Logos Bible Software
Sign In
Products>The Wisdom Pyramid: Feeding Your Soul in a Post-Truth World

The Wisdom Pyramid: Feeding Your Soul in a Post-Truth World

Publisher:
, 2021
ISBN: 9781433569593

Digital Logos Edition

Logos Editions are fully connected to your library and Bible study tools.

$12.99

Digital list price: $17.99
Save $5.00 (27%)

Overview

What is the true source of wisdom?

Today’s world has more and more information readily available, but less and less wisdom. Many people seek to acquire wisdom from easily accessible sources such as social media and popular culture but are often misled. How should Christians acquire wisdom in today’s media-saturated culture?

Inspired by the concept of the food pyramid, Brett McCracken presents a biblical paradigm for wisdom in today’s distracted age, illustrating his argument through a “wisdom pyramid.” McCracken suggests a balanced, healthy diet of information from sources ranked in order of importance—the Bible, the church, nature, books, beauty, and lastly, the internet and social media. By focusing on lasting and reliable sources of wisdom, and by being more discerning about the information they consume, Christians will become wiser—not for their own glorification, but ultimately for God’s.

This is a Logos Reader Edition. Learn more.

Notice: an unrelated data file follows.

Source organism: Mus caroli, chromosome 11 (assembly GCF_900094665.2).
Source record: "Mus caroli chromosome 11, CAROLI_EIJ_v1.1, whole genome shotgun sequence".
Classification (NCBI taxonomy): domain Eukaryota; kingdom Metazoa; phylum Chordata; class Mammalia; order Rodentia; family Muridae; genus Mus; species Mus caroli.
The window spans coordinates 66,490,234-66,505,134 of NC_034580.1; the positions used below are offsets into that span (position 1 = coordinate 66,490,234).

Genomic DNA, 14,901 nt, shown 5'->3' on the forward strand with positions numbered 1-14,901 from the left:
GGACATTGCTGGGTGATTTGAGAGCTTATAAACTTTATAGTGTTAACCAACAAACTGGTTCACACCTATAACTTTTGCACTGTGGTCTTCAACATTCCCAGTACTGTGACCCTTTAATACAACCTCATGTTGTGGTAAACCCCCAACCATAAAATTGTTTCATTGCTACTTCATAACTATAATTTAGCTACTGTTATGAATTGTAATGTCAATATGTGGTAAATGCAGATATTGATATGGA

Resource Experts
  • Presents three marks of wisdom
  • Examines less reliable sources of information
  • Explores how the church can offer the world a deeper source of information

Part 1: Sources of Our Sickness

  • Information Gluttony
  • Perpetual Novelty
  • “Look Within” Autonomy

Part 2: Sources of Our Wisdom

  • The Bible
  • The Church
  • Nature
  • Books
  • Beauty
  • The Internet and Social Media
  • What Wisdom Looks Like

Top Highlights

“Oxford Dictionaries declared ‘post-truth’ the international word of the year in 2016, defined as ‘relating to or denoting circumstances in which objective facts are less influential in shaping public opinion than appeals to emotion and personal belief.’” (Page 14)

“humans have struggled with contentment: we want more than what we have, and we want it now.” (Page 40)

“We can easily come to the point where we spend hours attending to headlines about things that will never affect us, debates about things we know little about, and problems we cannot solve. Meanwhile, as we are consumed by the ‘far away’ dramas of our social media spaces, we neglect the tangible realities of our immediate place—the local news, proximate debates, and immediate problems we could more meaningfully address.” (Page 32)

“Our overstimulated brains are becoming weaker, less critical, and more gullible at a time in history when we need them to be sharper than ever.” (Page 42)

“Feelings now overrule facts. We assert as facts what we feel to be true, and when someone challenges us, we turn it back on them, because how dare they question the validity of our feelings? To have one’s felt truth invalidated is to have one’s very identity dismissed.” (Page 55)

Brett McCracken is a graduate of Wheaton College and UCLA. His day job is managing editor for Biola University's Biola magazine. He regularly writes movie reviews and features for Christianity Today, as well as contributing frequently to Relevant magazine. He comments on movies, media, and popular culture issues at his blog, The Search, http://stillsearching.wordpress.com/. He lives in Los Angeles.

Reviews

0 ratings

Sign in with your Faithlife account

    $12.99

    Digital list price: $17.99
    Save $5.00 (27%)